Philadelphia’s most famous cultural observer, writer Camille Pagilia, author of the classic Sexual Personae, writes that “Poetry began in ancient ritual as rhythmic chanting, and its early history was intertwined with music and dance. It belonged to the oral tradition for millennia until the invention of writing. After that, the visual format of the poem on the page became intrinsic to its identity.”

Two classic poets who were educated in Philadelphia but who then went on to move to other cities were Hilda Doolittle, or H.D. and Marianne Moore. 

Early photographs of the poet Hilda Doolittle show an elegant young woman who, in many ways, resembled actress Glenda Jackson in Ken Russell’s 1989 film, Women in Love.

Born in 1886 in Bethlehem, Pennsylvania, to a father who was a University of Pennsylvania astronomy professor, and a mother who was a pious Moravian, Doolittle at 15 was, according to poet William Carlos Williams, “…tall, blond, with a long jaw and gay blue eyes.”

In 1895, the family moved to Upper Darby, Pennsylvania, where her mother’s religious beliefs (in Moravian theology, all souls are female, and Christ is the husband of the male, as well as of the female), began to form the foundation of young Hilda’s growing poetic consciousness and eventual attraction to ancient Greek culture.

In 1901, at a Halloween party on the Penn campus, she met poet Ezra Pound (Pound attended the University of Pennsylvania from 1901 to 1903), then a handsome, muscular undergraduate with a mop of copper colored hair. Their relationship and eventual engagement flourished during Doolittle’s two-year tenure at Bryn Mawr College, until Pound abruptly ended the romance.

Doolittle later followed Pound first to New York, then to London, where she agreed to meet him on the steps of the British Museum in order to show him samples of her poetry. Pound admired the brevity and the easy rhythm of Doolittle’s verse, and helped launch her career as a poet.

In his amusing but cryptic essay on Doolittle in Prophets and Professors, author Bruce Bawer asks how Pound could build poetry reform with imagism around the works of a poet named Hilda Doolittle.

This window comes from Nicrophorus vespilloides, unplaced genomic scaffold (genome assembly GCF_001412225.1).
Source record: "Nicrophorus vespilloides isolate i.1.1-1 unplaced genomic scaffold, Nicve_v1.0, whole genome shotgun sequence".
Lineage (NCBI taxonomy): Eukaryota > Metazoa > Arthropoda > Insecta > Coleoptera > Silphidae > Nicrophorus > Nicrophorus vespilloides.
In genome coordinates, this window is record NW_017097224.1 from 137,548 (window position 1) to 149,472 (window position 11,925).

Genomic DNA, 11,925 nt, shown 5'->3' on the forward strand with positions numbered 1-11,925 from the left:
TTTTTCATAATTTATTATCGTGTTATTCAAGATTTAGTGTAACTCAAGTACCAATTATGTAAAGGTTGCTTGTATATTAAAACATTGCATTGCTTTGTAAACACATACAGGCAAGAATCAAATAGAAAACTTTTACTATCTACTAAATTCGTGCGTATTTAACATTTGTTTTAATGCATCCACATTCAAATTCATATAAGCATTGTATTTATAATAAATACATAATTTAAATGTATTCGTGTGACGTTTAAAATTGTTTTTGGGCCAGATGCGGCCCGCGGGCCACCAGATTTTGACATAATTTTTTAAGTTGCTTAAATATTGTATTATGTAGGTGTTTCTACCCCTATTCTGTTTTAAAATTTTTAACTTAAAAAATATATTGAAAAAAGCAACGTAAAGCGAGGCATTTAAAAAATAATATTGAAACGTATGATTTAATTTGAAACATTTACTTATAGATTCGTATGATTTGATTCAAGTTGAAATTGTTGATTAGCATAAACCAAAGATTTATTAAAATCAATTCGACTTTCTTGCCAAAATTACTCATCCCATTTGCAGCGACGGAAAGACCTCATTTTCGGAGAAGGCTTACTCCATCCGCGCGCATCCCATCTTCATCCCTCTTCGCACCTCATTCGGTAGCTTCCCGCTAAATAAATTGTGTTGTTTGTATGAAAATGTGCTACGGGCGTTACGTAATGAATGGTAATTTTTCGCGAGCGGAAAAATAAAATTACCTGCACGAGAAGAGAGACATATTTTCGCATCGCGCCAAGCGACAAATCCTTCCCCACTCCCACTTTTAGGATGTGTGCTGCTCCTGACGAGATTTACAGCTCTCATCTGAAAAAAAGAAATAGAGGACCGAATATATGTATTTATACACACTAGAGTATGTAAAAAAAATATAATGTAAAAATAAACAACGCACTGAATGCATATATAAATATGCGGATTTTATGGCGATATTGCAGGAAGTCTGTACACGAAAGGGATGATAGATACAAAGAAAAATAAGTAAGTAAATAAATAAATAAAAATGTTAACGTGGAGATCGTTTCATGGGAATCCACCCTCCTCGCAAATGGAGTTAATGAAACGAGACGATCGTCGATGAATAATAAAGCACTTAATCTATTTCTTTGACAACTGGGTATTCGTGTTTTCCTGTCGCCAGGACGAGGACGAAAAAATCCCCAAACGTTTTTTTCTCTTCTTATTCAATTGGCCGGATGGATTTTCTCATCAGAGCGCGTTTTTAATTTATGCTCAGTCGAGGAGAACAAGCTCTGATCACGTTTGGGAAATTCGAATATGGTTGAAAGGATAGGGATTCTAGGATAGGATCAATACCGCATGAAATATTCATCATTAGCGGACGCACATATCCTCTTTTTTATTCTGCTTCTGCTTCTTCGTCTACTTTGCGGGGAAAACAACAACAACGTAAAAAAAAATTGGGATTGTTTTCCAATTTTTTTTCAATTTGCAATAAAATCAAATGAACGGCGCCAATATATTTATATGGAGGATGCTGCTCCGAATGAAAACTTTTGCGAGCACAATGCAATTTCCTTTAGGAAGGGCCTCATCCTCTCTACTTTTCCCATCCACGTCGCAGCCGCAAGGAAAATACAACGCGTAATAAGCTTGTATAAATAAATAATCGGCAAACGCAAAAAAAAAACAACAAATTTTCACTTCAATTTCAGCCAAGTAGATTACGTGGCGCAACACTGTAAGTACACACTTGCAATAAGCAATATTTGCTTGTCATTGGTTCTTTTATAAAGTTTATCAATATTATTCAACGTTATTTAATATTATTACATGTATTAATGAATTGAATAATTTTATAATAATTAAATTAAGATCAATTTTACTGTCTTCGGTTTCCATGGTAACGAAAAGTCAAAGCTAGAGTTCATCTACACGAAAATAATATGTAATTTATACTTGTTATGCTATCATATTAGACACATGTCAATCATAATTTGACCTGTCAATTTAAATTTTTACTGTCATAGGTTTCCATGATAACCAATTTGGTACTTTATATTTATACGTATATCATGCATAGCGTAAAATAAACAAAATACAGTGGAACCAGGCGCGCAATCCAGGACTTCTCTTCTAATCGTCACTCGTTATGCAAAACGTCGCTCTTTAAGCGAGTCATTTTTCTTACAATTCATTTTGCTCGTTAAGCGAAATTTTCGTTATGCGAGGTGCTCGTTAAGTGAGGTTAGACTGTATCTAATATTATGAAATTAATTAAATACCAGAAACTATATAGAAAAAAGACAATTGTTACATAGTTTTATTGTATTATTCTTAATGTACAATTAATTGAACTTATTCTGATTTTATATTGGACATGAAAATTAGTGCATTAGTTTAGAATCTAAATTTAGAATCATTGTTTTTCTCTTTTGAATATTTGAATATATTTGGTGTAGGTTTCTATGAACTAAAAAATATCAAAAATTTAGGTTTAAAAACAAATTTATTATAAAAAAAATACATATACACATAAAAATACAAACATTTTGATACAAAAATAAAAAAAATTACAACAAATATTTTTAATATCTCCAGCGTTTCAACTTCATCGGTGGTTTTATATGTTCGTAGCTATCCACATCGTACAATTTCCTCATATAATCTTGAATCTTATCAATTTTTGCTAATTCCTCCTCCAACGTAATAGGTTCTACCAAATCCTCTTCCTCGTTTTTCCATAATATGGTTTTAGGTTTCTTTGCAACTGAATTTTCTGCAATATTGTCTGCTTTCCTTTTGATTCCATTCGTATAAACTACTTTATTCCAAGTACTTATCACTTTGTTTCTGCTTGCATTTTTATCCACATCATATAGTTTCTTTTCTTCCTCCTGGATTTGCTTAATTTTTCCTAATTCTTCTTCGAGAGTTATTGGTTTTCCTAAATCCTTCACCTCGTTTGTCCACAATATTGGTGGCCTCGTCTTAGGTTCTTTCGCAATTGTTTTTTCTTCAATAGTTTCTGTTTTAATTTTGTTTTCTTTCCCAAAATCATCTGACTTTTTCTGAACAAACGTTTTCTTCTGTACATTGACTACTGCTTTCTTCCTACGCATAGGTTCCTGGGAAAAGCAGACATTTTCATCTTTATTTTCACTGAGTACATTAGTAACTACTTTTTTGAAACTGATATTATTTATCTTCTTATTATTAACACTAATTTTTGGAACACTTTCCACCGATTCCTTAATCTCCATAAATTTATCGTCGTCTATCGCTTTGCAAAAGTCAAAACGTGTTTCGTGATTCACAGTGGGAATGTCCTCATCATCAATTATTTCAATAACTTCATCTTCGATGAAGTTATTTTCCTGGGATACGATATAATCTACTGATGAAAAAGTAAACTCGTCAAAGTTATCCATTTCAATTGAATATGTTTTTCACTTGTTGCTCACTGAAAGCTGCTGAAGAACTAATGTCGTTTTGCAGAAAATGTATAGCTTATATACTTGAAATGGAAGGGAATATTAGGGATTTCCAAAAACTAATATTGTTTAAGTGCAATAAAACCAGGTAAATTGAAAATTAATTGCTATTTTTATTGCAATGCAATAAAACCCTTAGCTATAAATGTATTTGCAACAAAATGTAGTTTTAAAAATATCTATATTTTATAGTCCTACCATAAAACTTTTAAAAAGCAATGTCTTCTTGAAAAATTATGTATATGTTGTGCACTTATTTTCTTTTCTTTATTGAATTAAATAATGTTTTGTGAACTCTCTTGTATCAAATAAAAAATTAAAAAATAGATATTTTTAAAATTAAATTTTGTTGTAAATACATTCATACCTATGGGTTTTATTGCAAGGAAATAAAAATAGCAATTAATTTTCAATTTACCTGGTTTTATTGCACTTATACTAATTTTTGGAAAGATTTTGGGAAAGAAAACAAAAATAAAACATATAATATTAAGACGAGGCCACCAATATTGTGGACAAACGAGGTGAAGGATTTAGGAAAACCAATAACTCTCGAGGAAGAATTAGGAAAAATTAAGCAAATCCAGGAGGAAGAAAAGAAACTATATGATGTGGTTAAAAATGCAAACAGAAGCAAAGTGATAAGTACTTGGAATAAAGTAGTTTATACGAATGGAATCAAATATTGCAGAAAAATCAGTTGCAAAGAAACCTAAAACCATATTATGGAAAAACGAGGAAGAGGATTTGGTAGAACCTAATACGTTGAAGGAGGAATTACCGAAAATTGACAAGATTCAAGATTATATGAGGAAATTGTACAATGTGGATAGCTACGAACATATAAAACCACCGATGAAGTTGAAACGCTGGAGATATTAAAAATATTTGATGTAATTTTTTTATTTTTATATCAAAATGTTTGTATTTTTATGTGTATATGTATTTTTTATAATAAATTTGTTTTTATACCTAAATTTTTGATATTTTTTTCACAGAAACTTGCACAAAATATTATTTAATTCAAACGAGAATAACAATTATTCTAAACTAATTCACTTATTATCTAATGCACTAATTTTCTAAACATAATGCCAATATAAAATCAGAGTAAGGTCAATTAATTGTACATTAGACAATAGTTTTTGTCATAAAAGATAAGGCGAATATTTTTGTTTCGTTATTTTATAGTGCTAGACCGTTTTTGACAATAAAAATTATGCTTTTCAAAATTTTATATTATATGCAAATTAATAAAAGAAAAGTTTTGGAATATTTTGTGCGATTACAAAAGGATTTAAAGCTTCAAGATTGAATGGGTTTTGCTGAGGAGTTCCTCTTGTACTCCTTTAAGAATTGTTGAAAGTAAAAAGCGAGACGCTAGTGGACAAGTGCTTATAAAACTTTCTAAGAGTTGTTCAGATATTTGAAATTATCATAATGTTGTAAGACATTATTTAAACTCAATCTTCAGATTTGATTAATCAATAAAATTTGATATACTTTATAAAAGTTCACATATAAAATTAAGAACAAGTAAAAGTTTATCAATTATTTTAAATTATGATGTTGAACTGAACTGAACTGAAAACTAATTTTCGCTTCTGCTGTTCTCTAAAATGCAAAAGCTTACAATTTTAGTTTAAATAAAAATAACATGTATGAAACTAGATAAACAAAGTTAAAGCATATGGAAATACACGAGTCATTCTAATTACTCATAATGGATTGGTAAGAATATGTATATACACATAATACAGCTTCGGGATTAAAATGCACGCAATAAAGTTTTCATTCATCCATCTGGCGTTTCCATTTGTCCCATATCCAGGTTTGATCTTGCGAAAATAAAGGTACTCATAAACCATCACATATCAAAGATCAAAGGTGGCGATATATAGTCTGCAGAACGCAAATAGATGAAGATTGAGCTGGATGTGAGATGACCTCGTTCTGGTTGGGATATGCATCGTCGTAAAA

“So, before Pound tipped his hat and departed…that day, he scrawled something at the bottom of the manuscript of Hermes; H.D. Imagiste, Voila!’ The pathetic, pretentious and much-patronized Hilda was no more.”

But Pound abandoned H.D. again—this time as a poet and not a lover—when another poetic school (vorticism) caught his eye.

By this time, Doolittle, as H.D., was already published in Harriet Monroe’s Poetry magazine and in Des Imagistes, the 1914 anthology of imagist poets.

Though intimate relationships between women were commonplace early in the 20th Century, women with lesbian inclinations were categorized as spinsters or pressured into heterosexual marriages. As a result, many women’s self-awareness of lesbian feelings usually occurred later in life. Doolittle’s own “discovery” was not actualized until after her 1913 marriage to poet Richard Aldington, which lasted several years.

In the 1920s, Doolittle met writer/filmmaker Winifred Ellerman, who used the pseudonym, Bryher. One of the richest women in England, Bryher supported Doolittle and provided her with a comfortable life so she could write.

The relationship between Bryher and Doolittle was more of a business relationship than a “marriage,” but Bryher’s love and commitment to Doolittle was the driving force behind a union that lasted 40 years. Bryher published several of Doolittle’s books, including her 1926 autobiographical novel, Palimpsest.

Though her novels were panned by critics as “slack and indulgent,” Doolittle’s work attracted the attention of T.S. Eliot and D.H. Lawrence. Her collected poems include: Hymen (1921); Heliodoroa (1924); and Red Roses for Bronze (1929).

Doolittle, however, chose not to publish her explicitly lesbian works during her lifetime. Pilate’s Wife, Asphodel and Hermione were published after her death in 1961.